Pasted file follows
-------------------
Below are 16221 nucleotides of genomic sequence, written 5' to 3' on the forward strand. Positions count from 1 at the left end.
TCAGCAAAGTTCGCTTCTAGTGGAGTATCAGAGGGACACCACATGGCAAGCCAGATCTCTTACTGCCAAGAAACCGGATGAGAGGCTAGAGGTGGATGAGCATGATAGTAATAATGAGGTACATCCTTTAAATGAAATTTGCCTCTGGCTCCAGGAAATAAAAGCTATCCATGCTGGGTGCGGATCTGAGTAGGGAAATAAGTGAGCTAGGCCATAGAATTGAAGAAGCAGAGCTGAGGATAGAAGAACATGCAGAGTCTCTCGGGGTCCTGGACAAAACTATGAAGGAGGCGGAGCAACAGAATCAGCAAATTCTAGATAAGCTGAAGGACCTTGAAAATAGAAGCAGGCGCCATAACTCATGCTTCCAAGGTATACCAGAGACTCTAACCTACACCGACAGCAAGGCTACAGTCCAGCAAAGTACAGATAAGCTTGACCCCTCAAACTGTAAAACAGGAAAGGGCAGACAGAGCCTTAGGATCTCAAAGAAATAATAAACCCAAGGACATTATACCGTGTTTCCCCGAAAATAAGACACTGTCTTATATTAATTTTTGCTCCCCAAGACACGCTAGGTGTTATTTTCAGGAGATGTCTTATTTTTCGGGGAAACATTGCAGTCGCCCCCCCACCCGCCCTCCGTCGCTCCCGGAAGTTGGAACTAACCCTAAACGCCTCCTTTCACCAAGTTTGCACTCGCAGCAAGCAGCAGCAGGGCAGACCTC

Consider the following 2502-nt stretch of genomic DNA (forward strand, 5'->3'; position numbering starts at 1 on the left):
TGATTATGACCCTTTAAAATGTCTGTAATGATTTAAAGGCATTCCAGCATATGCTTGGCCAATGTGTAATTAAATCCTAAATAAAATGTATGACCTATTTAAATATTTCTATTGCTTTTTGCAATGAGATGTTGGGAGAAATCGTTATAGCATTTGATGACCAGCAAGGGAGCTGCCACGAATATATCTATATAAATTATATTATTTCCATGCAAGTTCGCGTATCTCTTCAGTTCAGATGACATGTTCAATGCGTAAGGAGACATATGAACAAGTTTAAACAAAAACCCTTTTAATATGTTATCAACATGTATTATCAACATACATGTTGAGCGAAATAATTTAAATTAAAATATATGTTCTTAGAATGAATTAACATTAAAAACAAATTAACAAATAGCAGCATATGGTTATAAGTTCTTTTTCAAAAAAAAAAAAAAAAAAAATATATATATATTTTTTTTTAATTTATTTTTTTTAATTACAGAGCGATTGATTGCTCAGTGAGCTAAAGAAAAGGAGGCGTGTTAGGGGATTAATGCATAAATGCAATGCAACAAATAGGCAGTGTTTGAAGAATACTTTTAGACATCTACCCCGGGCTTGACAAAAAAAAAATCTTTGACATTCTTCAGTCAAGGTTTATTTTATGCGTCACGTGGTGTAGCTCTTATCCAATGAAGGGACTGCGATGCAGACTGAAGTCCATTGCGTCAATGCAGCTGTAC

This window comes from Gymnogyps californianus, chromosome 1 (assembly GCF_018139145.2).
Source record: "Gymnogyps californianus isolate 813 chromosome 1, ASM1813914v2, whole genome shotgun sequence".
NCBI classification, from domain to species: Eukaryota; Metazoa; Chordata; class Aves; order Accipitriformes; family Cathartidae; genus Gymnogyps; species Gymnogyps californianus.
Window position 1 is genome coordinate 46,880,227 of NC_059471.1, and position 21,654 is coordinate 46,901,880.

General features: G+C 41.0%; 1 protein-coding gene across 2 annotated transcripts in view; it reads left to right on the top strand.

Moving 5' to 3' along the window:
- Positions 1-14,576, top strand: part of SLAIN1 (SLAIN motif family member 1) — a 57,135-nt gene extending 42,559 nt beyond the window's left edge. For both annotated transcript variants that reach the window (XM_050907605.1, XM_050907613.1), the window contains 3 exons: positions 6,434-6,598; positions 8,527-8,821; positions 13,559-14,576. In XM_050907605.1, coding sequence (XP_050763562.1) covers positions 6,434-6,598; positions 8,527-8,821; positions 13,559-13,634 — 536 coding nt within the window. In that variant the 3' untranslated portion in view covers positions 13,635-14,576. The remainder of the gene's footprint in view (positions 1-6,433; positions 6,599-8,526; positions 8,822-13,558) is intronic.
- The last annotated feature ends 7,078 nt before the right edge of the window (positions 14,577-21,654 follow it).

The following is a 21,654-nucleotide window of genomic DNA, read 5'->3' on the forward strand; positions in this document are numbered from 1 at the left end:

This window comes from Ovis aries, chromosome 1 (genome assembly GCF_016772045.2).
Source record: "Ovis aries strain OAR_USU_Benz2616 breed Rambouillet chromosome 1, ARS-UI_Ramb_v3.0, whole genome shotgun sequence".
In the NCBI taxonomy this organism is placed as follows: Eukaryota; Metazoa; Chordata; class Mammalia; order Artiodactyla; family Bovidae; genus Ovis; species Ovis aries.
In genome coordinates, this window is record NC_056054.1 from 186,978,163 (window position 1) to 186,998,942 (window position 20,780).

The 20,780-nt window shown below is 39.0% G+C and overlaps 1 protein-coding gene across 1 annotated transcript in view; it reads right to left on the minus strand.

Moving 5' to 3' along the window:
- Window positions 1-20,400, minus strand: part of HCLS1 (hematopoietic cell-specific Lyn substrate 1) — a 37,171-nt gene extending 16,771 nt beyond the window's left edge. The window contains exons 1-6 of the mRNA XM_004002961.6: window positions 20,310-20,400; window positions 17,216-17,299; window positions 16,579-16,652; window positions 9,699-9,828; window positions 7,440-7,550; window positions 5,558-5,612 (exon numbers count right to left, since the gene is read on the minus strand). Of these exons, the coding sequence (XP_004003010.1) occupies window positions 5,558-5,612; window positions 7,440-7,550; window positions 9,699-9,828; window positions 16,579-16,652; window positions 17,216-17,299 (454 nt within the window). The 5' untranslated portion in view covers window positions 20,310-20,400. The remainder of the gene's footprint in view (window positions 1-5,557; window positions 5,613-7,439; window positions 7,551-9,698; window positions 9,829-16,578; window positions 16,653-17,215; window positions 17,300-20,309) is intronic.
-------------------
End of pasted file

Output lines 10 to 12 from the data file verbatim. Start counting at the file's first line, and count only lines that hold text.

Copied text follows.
Moving 5' to 3' along the window:
- Positions 1-14,576, top strand: part of SLAIN1 (SLAIN motif family member 1) — a 57,135-nt gene extending 42,559 nt beyond the window's left edge. For both annotated transcript variants that reach the window (XM_050907605.1, XM_050907613.1), the window contains 3 exons: positions 6,434-6,598; positions 8,527-8,821; positions 13,559-14,576. In XM_050907605.1, coding sequence (XP_050763562.1) covers positions 6,434-6,598; positions 8,527-8,821; positions 13,559-13,634 — 536 coding nt within the window. In that variant the 3' untranslated portion in view covers positions 13,635-14,576. The remainder of the gene's footprint in view (positions 1-6,433; positions 6,599-8,526; positions 8,822-13,558) is intronic.
- The last annotated feature ends 7,078 nt before the right edge of the window (positions 14,577-21,654 follow it).